I’ve been witness to a peculiar bifurcation at the gaming industry’s
Electronic Entertainment Expo
trade show over the years involving the evolution of so-called sound chairs—chairs that have speakers built into them for an enhanced game-play or home-entertainment experience. Once the domain of mid-range devices that served the dual purpose of serving up sound and giving you a place to sit that looked reasonably integrated in the dorm or the office, the sound chair has evolved in two very different directions. On the high end are elaborate, expensive contraptions that are designed for home theater enthusiasts looking for a bit of thrill ride in their experience. And on the low end are products clearly designed for general consumers.
To that end, Ace Bayou’s $99
X Rocker II
is set squarely with the general consumer category in mind. You can find it at Wal-Mart, Target, and other department stores.
As the name implies, the X Rocker II certainly isn’t a replacement for a desk chair—there are no casters or feet to prop you up in front of a desk. No, this is more intended for use in front of the TV or in the living room or den, as it has a sculpted shape that lets you rock back and forth. But what makes it worth $100 isn’t the shape of the thing, it’s the built in speakers—specifically, two full-range speakers built into the side of the headrest, and a subwoofer next to a port in the back—good for 80 watts of combined power, according to the company.
The chair can hook up to almost any device—a control panel on the side includes a 3.5 millimeter input jack like you’d find on a Mac or a PC, and cables let you hook up to a stereo RCA device such as a receiver or amplifier, video game console, or DVD player. Using an included adapter, you can also connect right to an iPod or laptop through that jack. Ace Bayou even thoughtfully included a stitched side pocket to drop your iPod (or TV remote or whatever) into when you’re not holding it.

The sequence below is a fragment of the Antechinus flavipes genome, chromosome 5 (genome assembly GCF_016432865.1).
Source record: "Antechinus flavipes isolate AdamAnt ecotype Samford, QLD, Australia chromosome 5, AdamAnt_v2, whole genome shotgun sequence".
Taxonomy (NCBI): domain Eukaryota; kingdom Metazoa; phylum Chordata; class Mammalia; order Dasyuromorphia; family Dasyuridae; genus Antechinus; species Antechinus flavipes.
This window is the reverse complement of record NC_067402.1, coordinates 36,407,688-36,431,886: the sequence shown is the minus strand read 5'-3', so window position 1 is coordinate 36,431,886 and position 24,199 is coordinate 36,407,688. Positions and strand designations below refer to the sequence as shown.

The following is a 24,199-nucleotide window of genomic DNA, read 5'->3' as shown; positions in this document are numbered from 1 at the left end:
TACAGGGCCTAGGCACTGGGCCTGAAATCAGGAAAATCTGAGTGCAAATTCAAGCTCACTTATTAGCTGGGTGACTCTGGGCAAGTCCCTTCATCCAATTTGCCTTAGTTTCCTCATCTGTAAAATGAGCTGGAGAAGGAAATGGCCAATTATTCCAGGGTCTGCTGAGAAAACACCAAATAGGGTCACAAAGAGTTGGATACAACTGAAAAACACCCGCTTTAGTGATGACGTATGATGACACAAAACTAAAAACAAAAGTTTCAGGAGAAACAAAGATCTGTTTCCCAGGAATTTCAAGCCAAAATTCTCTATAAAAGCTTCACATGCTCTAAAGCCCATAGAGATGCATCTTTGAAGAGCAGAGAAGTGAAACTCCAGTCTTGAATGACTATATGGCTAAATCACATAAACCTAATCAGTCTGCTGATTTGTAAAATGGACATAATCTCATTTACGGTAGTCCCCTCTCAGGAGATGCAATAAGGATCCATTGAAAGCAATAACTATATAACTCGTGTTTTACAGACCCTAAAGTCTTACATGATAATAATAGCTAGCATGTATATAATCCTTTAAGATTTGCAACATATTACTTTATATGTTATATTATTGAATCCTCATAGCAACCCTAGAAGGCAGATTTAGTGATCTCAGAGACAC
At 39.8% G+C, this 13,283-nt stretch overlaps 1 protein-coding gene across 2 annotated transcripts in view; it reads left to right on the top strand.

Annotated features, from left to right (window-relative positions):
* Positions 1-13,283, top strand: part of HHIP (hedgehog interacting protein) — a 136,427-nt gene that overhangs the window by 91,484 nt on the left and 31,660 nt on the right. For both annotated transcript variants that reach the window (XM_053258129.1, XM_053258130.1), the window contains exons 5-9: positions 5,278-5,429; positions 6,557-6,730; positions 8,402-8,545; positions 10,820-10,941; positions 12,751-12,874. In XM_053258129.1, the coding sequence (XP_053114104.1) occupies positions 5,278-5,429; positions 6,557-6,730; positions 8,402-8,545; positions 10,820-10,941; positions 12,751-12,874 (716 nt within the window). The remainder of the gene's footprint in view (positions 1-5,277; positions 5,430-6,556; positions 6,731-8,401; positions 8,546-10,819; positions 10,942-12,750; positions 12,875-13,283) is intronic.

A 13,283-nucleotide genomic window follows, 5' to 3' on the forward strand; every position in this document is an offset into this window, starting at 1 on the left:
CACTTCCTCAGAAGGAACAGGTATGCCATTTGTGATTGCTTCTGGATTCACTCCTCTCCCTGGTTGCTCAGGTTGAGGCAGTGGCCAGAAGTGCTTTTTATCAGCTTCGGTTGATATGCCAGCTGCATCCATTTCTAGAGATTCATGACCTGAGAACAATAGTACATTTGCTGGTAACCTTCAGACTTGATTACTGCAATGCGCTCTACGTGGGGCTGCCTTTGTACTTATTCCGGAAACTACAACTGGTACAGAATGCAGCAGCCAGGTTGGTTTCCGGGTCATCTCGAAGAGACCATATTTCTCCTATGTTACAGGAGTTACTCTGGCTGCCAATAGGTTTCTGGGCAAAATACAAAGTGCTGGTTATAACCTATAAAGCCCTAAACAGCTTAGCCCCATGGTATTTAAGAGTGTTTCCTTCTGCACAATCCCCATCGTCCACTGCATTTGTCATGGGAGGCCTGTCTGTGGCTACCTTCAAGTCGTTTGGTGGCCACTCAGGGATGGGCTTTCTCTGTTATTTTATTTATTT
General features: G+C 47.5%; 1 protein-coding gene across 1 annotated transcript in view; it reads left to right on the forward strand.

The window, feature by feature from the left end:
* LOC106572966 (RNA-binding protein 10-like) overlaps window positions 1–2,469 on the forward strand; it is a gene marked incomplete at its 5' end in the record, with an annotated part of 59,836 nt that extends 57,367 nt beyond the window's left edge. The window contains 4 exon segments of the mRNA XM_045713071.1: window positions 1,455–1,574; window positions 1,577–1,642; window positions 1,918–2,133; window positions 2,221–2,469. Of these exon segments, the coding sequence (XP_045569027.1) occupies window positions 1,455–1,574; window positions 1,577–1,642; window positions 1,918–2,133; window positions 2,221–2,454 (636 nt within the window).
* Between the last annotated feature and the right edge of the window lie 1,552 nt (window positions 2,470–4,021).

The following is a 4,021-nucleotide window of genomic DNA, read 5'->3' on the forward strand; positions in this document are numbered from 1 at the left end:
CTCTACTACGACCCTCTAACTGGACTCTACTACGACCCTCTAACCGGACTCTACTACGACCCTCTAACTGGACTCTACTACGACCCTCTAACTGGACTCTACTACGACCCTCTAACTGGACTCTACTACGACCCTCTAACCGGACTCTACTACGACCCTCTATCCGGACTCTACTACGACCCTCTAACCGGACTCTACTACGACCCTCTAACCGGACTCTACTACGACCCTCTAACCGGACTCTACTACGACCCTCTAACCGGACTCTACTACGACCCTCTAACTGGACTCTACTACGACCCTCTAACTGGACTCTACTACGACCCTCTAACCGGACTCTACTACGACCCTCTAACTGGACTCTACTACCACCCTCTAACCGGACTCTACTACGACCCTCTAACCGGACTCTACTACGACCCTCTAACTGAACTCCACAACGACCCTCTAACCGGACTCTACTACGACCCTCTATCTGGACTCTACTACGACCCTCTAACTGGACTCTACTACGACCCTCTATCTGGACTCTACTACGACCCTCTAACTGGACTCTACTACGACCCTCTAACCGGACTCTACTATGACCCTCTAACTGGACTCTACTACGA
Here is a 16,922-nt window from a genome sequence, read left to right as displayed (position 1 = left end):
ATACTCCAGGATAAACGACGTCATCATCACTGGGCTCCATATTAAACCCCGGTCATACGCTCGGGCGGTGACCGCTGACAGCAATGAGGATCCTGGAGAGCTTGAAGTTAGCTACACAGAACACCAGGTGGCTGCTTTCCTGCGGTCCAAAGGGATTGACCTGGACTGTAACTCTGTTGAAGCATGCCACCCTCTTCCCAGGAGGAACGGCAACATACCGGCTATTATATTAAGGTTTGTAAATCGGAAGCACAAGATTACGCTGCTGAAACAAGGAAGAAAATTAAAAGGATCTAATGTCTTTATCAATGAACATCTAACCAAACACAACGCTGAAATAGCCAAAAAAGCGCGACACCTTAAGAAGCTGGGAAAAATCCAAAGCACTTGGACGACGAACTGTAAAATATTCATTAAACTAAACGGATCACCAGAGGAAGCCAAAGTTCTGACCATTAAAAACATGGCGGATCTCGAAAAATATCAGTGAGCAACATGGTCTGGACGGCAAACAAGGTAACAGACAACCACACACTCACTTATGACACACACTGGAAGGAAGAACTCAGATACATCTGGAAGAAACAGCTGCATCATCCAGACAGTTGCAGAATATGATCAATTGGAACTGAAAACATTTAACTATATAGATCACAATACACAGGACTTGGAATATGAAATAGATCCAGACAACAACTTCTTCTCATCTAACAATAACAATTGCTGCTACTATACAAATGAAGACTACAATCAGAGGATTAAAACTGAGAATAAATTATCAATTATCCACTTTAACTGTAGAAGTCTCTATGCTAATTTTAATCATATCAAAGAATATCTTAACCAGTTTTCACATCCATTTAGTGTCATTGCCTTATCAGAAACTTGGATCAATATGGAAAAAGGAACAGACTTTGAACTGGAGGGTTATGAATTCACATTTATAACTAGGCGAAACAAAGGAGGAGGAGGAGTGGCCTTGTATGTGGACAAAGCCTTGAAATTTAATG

The entire chair arrives folded in half, like a clamshell, and is easily stowable in a closet when not in use—a surprisingly strong retaining pin holds the back in place when the chair is upright, and two armrests on each side give you something to buffet yourself against getting in and out (though Ace Bayou is careful to advise people not to put too much weight on the armrests).
Ace Bayou’s X Rocker II
The chair features a hollow interior that resonates and vibrates with the bass (you can adjust the bass and volume using dials on the side), so you get a big kick to your back when there are explosions, gunfire or other bass-heavy sound effects or music on screen. If you’ve been told to keep it down, the X Rocker II also features a headphone jack for private listening—probably not a bad idea.
There’s even a storage area underneath the seat cushion, behind a zipper—so when you’re not using the X Rocker II, you can keep all the cords and cables together in one neat place.
And despite its hollow interior, the X Rocker II is fairly solidly constructed—it doesn’t creak or crunch, the stitching is good quality, and the black vinyl exterior is sufficiently leather-like to add a snazzy, race-car look to your den or family room.
This thing is also a kid magnet. All three of my kids insisted on taking turns in it and fought to retain their seat—you might want to think about picking up more than one if you’ve got little ones in the house.
The X Rocker II comes partially assembled. You have to put on the arms yourself, and while that’s not tough, it’s messy—my fingers were coated with a graphite-like grit by the time I was done. And ideally, I’d pay a bit of extra money for the convenience of a wireless connection, to my stereo, though I don’t see a way to get away from the AC adapter without making the X Rocker either really heavy or a steady consumer of batteries.
The bottom line
The X Rocker II is just the thing you need to complete a family room that uses a Mac mini or other Mac system for gaming and other entertainment; it’s also a fine addition for iPod junkies looking for the ultimate immersive music experience.